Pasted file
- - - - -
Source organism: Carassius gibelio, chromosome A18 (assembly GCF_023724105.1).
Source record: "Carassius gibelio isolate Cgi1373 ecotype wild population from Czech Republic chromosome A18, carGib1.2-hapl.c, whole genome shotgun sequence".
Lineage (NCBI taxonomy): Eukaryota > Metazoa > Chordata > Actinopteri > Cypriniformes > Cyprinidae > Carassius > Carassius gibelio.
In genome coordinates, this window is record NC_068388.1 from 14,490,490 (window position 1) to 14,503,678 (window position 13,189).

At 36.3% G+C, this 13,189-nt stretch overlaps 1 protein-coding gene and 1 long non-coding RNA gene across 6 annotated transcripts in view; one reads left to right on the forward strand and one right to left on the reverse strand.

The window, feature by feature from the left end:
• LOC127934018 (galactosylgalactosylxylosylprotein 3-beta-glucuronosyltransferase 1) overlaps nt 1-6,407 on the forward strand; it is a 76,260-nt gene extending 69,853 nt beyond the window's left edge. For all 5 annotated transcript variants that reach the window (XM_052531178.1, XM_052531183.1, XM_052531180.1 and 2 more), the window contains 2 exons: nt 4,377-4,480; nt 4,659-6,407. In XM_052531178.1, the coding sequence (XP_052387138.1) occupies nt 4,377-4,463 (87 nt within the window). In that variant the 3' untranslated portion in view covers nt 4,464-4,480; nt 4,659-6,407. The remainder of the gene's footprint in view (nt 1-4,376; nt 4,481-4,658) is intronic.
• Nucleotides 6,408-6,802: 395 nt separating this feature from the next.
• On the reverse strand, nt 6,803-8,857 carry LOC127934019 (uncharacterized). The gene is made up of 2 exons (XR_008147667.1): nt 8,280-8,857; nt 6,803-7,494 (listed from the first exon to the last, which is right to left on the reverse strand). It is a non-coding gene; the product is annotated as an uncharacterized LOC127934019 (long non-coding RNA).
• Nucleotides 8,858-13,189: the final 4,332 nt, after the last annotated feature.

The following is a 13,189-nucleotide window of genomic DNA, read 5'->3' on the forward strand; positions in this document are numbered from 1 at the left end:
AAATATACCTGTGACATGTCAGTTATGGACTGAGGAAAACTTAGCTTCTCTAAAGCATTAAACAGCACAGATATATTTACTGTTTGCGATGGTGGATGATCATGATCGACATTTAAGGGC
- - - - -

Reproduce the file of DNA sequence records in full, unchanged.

Source organism: Carassius gibelio, chromosome A18 (assembly GCF_023724105.1).
Source record: "Carassius gibelio isolate Cgi1373 ecotype wild population from Czech Republic chromosome A18, carGib1.2-hapl.c, whole genome shotgun sequence".
Lineage (NCBI taxonomy): Eukaryota > Metazoa > Chordata > Actinopteri > Cypriniformes > Cyprinidae > Carassius > Carassius gibelio.
In genome coordinates, this window is record NC_068388.1 from 14,490,490 (window position 1) to 14,503,678 (window position 13,189).

At 36.3% G+C, this 13,189-nt stretch overlaps 1 protein-coding gene and 1 long non-coding RNA gene across 6 annotated transcripts in view; one reads left to right on the forward strand and one right to left on the reverse strand.

The window, feature by feature from the left end:
• LOC127934018 (galactosylgalactosylxylosylprotein 3-beta-glucuronosyltransferase 1) overlaps nt 1-6,407 on the forward strand; it is a 76,260-nt gene extending 69,853 nt beyond the window's left edge. For all 5 annotated transcript variants that reach the window (XM_052531178.1, XM_052531183.1, XM_052531180.1 and 2 more), the window contains 2 exons: nt 4,377-4,480; nt 4,659-6,407. In XM_052531178.1, the coding sequence (XP_052387138.1) occupies nt 4,377-4,463 (87 nt within the window). In that variant the 3' untranslated portion in view covers nt 4,464-4,480; nt 4,659-6,407. The remainder of the gene's footprint in view (nt 1-4,376; nt 4,481-4,658) is intronic.
• Nucleotides 6,408-6,802: 395 nt separating this feature from the next.
• On the reverse strand, nt 6,803-8,857 carry LOC127934019 (uncharacterized). The gene is made up of 2 exons (XR_008147667.1): nt 8,280-8,857; nt 6,803-7,494 (listed from the first exon to the last, which is right to left on the reverse strand). It is a non-coding gene; the product is annotated as an uncharacterized LOC127934019 (long non-coding RNA).
• Nucleotides 8,858-13,189: the final 4,332 nt, after the last annotated feature.

The following is a 13,189-nucleotide window of genomic DNA, read 5'->3' on the forward strand; positions in this document are numbered from 1 at the left end:
AAATATACCTGTGACATGTCAGTTATGGACTGAGGAAAACTTAGCTTCTCTAAAGCATTAAACAGCACAGATATATTTACTGTTTGCGATGGTGGATGATCATGATCGACATTTAAGGGC